Don Grusin was born and raised in Colorado, a setting that proved inspirational and nurturing in his musical development. He worked his way through the University of Colorado at Boulder, playing in jazz clubs, while studying sociology. Luckily, he attended the Conference on World Affairs, which made a pretty big impression. To this day, the Conference is a tiller in his point of view. After receiving a masterís degree in economics from CU, he taught as a Fulbright professor in Mexico and subsequently in the United States. When Quincy Jones encouraged him to join his band for a Japan-United States tour in the mid 1970s, Grusin took a leave from teaching economics. Los Angeles became home, and music became the rule.
Grusin was the creative sparkplug for the acclaimed fusion ensemble Friendship, and has recorded and produced scores of albums, including the Grammy-winning Musican for Ernie Watts. Grusin received a Grammy nomination for his live contemporary jazz DVD and CD The Hang, and another Grammy this past year for his contribution to Paul Winter's CD Crestone.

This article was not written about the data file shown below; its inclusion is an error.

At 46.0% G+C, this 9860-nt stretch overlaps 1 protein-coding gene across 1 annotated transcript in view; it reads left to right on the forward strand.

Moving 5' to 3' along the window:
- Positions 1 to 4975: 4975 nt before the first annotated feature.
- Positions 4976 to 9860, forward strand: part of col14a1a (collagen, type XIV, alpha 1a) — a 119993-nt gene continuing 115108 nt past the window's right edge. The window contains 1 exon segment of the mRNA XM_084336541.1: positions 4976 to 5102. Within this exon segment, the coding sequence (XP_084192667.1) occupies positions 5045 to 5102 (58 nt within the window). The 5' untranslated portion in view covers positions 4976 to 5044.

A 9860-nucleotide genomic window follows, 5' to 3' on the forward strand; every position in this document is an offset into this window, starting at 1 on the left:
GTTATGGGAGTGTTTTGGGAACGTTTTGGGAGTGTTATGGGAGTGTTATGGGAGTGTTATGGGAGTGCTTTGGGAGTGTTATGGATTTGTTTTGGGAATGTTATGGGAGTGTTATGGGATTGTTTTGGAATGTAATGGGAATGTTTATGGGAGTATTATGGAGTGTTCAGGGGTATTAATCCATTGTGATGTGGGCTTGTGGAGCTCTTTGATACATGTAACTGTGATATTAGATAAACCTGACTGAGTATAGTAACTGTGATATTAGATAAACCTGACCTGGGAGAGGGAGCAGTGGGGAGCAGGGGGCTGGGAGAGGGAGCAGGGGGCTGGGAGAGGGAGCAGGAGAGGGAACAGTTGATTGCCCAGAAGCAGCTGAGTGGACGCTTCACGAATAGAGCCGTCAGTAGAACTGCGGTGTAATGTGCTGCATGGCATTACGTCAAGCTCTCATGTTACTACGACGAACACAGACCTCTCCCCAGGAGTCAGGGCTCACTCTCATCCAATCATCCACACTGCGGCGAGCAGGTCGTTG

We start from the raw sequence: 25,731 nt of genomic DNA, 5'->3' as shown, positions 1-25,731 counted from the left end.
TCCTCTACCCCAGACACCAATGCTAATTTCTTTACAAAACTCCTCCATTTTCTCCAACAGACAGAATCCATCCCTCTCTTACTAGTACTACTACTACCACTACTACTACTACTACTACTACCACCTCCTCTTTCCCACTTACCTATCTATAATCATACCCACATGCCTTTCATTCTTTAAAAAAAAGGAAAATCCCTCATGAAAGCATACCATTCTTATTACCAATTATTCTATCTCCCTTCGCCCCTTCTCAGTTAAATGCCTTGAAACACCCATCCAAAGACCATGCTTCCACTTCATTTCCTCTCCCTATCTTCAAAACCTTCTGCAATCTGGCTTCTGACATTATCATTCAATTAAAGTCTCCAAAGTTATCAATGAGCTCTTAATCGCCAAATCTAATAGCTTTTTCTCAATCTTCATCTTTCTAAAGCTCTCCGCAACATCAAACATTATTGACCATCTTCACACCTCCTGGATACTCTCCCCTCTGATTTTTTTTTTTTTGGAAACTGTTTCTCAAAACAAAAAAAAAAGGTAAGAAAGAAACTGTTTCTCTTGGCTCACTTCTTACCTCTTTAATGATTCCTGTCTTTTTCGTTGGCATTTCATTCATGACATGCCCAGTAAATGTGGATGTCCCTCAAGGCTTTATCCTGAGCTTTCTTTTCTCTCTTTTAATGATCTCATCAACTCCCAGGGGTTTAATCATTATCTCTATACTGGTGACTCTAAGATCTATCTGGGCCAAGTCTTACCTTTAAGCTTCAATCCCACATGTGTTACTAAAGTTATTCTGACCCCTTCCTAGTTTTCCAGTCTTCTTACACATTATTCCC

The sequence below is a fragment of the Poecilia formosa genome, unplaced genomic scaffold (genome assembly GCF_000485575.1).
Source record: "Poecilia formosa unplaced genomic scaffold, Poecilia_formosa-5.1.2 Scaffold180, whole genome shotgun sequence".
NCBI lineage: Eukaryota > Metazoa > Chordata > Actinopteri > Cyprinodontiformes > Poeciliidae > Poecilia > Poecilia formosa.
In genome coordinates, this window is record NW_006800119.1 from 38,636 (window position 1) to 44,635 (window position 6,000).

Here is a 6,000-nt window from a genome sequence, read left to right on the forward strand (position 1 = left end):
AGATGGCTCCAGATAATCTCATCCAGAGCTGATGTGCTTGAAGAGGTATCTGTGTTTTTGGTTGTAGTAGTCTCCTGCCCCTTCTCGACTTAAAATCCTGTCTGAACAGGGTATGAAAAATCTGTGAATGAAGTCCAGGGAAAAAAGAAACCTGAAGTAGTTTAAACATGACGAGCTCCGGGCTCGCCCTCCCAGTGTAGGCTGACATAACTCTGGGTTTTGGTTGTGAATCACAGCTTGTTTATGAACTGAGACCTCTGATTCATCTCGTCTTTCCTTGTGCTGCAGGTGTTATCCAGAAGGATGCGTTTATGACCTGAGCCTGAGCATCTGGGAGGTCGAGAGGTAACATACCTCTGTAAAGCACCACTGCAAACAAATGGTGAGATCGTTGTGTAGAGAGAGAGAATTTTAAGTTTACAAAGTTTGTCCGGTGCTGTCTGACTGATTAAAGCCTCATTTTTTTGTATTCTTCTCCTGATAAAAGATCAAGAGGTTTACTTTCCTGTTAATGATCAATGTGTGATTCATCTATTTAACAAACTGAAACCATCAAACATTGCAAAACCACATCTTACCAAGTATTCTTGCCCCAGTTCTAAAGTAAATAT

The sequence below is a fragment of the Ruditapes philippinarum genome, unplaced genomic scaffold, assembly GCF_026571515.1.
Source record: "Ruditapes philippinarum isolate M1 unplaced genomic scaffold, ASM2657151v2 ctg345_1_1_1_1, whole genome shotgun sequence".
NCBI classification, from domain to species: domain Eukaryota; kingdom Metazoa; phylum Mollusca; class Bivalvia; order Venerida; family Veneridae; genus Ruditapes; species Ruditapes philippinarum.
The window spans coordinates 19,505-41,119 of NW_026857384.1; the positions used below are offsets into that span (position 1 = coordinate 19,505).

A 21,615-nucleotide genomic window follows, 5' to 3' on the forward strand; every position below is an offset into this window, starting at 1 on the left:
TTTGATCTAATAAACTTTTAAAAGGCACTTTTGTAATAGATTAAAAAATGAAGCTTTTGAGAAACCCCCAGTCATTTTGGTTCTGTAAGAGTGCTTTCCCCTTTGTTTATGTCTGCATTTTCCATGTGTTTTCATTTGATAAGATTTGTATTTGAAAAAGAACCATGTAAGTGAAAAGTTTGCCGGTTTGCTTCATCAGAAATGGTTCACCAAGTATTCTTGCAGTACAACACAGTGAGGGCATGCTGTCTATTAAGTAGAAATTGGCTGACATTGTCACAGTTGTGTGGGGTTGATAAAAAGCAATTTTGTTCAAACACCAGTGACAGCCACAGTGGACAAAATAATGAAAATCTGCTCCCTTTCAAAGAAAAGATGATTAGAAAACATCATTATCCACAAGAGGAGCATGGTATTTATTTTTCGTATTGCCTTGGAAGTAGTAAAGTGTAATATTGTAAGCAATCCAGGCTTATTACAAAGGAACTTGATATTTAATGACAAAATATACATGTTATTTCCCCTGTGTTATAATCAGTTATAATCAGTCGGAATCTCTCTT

His current release, Piano in Venice, was recorded in Venice, California, on his much-loved grand piano, joined with guitar licks, voices, dancers, people clapping, singing, birds, animals, and traditional percussion instruments such as the Soleri Bell, created by Conference friend Paolo Soleri.
Last year Grusin played and recorded all over the world, including at the San Miguel de Allende Jazz Festival with Oscar Castro. He also created and taught a multidisciplinary course, World Music Video as Catalyst for Social Change, at the ATLAS Institute at CU. Grusin is the recipient of CU's Alumni Association's 2006 George Norlin Award for distinguished lifetime achievement.